A review of phosphate mineral nucleation in biology and geobiology.
Bottom Line: Subsequent release of these P reserves into the local marine environment as Pi results in biologically induced phosphorite nucleation.Polyphosphates may be associated with biologically controlled apatite nucleation within vertebrates and invertebrates.Enzymatic polyphosphate depolymerization would increase apatite saturation to the level required for mineral nucleation, while matrix proteins would simultaneously control the progression of new biological apatite formation.
Relationships between geological phosphorite deposition and biological apatite nucleation have often been overlooked. However, similarities in biological apatite and phosphorite mineralogy suggest that their chemical formation mechanisms may be similar. This review serves to draw parallels between two newly described phosphorite mineralization processes, and proposes a similar novel mechanism for biologically controlled apatite mineral nucleation. This mechanism integrates polyphosphate biochemistry with crystal nucleation theory. Recently, the roles of polyphosphates in the nucleation of marine phosphorites were discovered. Marine bacteria and diatoms have been shown to store and concentrate inorganic phosphate (Pi) as amorphous, polyphosphate granules. Subsequent release of these P reserves into the local marine environment as Pi results in biologically induced phosphorite nucleation. Pi storage and release through an intracellular polyphosphate intermediate may also occur in mineralizing oral bacteria. Polyphosphates may be associated with biologically controlled apatite nucleation within vertebrates and invertebrates. Historically, biological apatite nucleation has been attributed to either a biochemical increase in local Pi concentration or matrix-mediated apatite nucleation control. This review proposes a mechanism that integrates both theories. Intracellular and extracellular amorphous granules, rich in both calcium and phosphorus, have been observed in apatite-biomineralizing vertebrates, protists, and atremate brachiopods. These granules may represent stores of calcium-polyphosphate. Not unlike phosphorite nucleation by bacteria and diatoms, polyphosphate depolymerization to Pi would be controlled by phosphatase activity. Enzymatic polyphosphate depolymerization would increase apatite saturation to the level required for mineral nucleation, while matrix proteins would simultaneously control the progression of new biological apatite formation.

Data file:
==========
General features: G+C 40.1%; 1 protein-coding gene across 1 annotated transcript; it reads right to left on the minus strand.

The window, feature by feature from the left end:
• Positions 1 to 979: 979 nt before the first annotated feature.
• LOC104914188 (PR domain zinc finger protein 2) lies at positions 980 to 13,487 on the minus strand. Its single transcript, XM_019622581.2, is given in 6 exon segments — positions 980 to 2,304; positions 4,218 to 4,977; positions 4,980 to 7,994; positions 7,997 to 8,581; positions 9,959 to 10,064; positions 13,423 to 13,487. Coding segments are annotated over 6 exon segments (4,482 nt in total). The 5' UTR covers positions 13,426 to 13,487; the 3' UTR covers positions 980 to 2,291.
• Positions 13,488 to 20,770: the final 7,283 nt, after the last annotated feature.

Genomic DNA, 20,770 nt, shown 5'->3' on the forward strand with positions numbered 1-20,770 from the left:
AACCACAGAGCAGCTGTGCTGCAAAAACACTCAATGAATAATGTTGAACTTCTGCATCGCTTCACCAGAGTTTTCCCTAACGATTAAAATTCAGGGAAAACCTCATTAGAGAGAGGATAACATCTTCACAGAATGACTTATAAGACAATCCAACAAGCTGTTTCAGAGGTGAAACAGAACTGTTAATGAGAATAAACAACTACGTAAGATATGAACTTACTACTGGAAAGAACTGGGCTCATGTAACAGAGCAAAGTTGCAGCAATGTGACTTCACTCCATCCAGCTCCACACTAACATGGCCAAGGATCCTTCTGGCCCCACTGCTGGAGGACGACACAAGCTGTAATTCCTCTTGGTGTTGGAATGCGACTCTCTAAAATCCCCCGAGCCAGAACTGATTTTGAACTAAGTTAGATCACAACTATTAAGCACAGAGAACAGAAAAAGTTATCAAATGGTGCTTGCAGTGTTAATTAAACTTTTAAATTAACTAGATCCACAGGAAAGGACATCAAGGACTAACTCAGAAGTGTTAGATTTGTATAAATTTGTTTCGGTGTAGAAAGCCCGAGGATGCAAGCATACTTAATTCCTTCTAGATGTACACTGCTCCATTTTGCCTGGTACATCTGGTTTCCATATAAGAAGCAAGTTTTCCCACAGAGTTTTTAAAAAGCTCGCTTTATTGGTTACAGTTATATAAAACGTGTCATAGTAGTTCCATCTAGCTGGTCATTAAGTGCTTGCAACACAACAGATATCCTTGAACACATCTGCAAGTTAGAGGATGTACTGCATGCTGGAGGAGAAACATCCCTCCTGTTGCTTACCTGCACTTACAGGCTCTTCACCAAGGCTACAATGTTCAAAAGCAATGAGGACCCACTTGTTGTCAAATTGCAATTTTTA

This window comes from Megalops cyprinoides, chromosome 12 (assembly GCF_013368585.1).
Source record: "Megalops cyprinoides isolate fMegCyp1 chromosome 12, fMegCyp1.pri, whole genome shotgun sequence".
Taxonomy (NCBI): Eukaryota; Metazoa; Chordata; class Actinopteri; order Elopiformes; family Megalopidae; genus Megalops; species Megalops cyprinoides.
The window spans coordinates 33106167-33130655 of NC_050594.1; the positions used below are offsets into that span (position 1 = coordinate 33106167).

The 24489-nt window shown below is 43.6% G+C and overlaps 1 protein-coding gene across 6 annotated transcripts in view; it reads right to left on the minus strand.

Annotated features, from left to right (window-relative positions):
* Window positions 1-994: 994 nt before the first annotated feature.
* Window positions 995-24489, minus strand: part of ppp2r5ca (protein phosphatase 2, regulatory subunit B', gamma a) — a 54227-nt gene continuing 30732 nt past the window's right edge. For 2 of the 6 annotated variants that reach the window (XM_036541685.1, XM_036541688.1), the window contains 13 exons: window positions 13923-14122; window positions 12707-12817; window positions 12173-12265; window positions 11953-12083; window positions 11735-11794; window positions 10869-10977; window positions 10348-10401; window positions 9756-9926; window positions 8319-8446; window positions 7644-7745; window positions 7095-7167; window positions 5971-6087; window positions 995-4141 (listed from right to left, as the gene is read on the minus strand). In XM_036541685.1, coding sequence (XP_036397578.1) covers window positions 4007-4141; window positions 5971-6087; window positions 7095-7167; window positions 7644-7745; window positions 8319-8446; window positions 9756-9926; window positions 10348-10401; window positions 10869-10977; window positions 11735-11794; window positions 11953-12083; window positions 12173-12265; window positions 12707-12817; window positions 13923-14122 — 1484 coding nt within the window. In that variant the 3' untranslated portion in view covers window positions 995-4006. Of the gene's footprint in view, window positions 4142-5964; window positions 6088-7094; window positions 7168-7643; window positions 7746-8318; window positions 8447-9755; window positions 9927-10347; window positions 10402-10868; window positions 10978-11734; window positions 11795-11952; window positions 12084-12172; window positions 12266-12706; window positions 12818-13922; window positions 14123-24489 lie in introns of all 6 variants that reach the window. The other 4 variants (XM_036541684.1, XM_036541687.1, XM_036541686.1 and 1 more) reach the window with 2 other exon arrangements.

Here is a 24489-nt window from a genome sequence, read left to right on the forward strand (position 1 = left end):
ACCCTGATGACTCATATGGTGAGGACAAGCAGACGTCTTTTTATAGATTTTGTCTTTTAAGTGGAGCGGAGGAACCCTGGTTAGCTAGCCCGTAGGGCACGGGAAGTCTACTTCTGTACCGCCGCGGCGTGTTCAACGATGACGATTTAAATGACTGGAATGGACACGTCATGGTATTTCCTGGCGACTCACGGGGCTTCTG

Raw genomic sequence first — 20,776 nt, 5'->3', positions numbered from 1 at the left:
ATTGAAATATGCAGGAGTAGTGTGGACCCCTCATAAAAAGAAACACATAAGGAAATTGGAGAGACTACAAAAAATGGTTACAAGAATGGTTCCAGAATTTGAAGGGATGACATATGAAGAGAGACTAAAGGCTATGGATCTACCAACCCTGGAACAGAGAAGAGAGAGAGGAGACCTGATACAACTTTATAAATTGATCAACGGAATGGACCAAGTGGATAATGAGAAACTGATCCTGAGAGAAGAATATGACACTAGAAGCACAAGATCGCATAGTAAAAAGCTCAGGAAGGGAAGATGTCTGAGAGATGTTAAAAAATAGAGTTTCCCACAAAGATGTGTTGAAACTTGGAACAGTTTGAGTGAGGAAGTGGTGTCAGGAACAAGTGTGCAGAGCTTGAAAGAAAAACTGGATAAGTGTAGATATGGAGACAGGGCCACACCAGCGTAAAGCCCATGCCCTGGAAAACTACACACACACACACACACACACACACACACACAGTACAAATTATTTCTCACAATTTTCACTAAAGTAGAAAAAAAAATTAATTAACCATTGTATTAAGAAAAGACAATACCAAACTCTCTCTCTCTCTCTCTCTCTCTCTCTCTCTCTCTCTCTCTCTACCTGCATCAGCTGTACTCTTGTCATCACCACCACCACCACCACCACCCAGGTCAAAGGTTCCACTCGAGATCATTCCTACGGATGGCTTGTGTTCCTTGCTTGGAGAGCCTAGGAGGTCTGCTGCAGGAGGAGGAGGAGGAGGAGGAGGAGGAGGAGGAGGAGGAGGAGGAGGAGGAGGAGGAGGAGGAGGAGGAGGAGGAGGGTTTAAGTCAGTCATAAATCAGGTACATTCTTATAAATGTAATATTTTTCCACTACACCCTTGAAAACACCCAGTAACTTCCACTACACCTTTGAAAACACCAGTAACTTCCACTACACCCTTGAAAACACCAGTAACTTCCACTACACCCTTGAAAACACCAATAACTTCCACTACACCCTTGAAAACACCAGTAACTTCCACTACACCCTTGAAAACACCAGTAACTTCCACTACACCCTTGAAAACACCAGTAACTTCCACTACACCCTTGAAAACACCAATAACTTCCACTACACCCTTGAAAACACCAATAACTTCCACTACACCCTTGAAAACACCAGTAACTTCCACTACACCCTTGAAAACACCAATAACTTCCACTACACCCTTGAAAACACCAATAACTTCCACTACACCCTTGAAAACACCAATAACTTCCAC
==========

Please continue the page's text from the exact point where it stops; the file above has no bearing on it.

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Mentions: Assuming that matrix proteins are closely associated with Ca–polyP within precursor granules, it is proposed that selective removal of Ca–polyP within the precursor granule would leave behind the organic components, which may describe the “crystal ghosts” (Fig. 4). Enzymatic initiation of apatite nucleation, by polyP depolymerization and increased Pi and calcium concentrations, would nucleate an ordered Ca–Pi structure within the amorphous granule. This nucleation of an ordered mineral would be expected to exclude the granular proteins from the nucleating apatite crystal lattice. This is because crystallization processes offer the phenomenon of purifying materials from an impure starting material . As the apatite nucleus grows with more available calcium and Pi, it could exclude the associated granular proteins, eventually displacing them to the apatite mineral surface. When the granular polyP is consumed, the final product could be an apatite crystal now coated by the proteins that were secreted within the granule. This mechanism could provide one explanation for the transport of some proteins to skeletal mineral surfaces.Fig. 4